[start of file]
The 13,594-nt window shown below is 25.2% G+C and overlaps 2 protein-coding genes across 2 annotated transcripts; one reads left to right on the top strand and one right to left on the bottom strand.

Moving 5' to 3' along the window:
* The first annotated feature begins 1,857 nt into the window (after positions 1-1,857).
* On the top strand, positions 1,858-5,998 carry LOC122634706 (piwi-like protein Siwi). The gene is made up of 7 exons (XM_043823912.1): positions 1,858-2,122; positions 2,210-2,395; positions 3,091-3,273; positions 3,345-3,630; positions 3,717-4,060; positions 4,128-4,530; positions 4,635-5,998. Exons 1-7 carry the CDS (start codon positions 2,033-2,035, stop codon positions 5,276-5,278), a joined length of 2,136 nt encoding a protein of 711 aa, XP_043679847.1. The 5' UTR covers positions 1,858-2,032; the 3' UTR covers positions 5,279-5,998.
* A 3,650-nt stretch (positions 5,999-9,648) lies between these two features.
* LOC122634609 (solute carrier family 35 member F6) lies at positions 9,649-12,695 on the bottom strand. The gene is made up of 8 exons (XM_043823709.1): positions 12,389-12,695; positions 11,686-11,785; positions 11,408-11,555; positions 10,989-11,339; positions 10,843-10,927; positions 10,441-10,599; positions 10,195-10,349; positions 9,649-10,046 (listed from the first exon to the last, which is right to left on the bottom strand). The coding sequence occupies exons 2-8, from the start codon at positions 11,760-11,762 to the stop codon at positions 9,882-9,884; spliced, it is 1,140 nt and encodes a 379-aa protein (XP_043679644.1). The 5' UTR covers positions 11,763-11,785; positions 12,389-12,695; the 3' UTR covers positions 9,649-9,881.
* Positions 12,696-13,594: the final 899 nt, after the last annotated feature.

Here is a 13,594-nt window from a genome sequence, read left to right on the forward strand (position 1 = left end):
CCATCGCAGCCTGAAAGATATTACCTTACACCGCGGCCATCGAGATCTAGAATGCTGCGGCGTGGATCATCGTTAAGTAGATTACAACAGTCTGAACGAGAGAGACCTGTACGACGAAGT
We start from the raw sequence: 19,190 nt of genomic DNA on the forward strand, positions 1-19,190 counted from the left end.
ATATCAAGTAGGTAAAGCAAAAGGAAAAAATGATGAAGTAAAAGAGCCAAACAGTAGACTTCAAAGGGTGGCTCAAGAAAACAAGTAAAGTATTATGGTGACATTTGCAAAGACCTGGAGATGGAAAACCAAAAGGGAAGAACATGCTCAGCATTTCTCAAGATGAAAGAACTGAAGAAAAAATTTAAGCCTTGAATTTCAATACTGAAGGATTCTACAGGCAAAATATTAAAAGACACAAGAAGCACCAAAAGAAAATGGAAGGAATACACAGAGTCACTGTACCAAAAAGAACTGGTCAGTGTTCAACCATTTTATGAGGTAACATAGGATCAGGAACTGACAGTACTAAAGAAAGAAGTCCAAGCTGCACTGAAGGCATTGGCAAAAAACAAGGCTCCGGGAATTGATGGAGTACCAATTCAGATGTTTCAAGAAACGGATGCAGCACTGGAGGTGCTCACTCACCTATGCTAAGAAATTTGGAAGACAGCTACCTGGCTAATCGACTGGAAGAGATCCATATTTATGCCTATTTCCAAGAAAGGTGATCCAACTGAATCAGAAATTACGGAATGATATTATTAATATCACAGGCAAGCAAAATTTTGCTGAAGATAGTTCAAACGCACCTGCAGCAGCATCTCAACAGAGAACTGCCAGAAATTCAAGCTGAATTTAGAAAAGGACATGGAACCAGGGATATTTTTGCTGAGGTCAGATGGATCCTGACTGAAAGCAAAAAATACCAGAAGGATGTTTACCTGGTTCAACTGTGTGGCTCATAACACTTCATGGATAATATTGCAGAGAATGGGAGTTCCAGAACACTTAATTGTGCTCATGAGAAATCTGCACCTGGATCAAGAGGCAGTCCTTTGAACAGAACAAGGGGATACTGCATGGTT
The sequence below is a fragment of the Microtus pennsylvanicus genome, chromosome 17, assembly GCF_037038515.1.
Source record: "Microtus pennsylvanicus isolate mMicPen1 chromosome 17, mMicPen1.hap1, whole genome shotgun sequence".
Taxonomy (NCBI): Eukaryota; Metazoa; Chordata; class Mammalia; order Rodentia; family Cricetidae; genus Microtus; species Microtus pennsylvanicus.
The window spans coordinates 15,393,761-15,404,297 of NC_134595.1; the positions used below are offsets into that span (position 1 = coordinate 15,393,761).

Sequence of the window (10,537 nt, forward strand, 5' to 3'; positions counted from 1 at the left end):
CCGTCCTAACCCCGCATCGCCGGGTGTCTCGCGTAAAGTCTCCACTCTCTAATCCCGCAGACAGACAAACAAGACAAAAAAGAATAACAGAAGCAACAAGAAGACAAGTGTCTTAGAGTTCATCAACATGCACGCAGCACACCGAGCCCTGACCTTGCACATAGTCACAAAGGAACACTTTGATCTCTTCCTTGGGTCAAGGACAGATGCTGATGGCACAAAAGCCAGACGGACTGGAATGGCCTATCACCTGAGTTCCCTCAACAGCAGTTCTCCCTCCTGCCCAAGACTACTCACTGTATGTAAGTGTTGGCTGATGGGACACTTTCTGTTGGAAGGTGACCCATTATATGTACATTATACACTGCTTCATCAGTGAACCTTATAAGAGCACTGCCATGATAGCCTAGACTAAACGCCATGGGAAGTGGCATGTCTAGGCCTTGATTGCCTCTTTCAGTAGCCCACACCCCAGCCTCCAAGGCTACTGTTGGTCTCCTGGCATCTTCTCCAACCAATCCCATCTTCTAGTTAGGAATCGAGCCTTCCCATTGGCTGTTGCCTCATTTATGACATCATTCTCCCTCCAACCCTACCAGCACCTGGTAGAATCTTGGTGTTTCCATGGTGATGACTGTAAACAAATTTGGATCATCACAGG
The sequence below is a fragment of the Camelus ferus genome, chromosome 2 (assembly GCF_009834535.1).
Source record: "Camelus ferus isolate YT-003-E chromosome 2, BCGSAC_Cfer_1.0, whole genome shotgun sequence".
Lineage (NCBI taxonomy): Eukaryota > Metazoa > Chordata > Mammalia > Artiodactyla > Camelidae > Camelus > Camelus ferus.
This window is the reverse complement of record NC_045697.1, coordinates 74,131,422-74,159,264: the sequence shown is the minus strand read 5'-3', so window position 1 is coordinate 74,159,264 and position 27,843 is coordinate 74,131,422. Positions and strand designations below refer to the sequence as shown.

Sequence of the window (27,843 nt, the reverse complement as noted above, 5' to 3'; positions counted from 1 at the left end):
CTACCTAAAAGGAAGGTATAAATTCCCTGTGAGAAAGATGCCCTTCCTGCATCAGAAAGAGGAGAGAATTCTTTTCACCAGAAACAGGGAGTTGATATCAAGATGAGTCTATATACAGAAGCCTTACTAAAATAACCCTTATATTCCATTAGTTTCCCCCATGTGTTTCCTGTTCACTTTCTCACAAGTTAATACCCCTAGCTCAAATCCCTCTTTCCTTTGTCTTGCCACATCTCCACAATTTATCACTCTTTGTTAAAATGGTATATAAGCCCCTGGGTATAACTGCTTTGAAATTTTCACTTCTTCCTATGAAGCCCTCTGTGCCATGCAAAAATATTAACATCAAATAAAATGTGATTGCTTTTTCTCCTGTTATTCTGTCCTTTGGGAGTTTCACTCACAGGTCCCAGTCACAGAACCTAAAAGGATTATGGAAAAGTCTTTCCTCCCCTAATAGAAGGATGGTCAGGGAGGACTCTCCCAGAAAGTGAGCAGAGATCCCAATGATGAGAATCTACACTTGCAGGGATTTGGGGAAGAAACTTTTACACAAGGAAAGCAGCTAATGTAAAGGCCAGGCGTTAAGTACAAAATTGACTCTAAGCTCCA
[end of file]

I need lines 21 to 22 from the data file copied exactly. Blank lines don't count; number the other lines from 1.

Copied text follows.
This window is the reverse complement of record NC_045697.1, coordinates 74,131,422-74,159,264: the sequence shown is the minus strand read 5'-3', so window position 1 is coordinate 74,159,264 and position 27,843 is coordinate 74,131,422. Positions and strand designations below refer to the sequence as shown.

Sequence of the window (27,843 nt, the reverse complement as noted above, 5' to 3'; positions counted from 1 at the left end):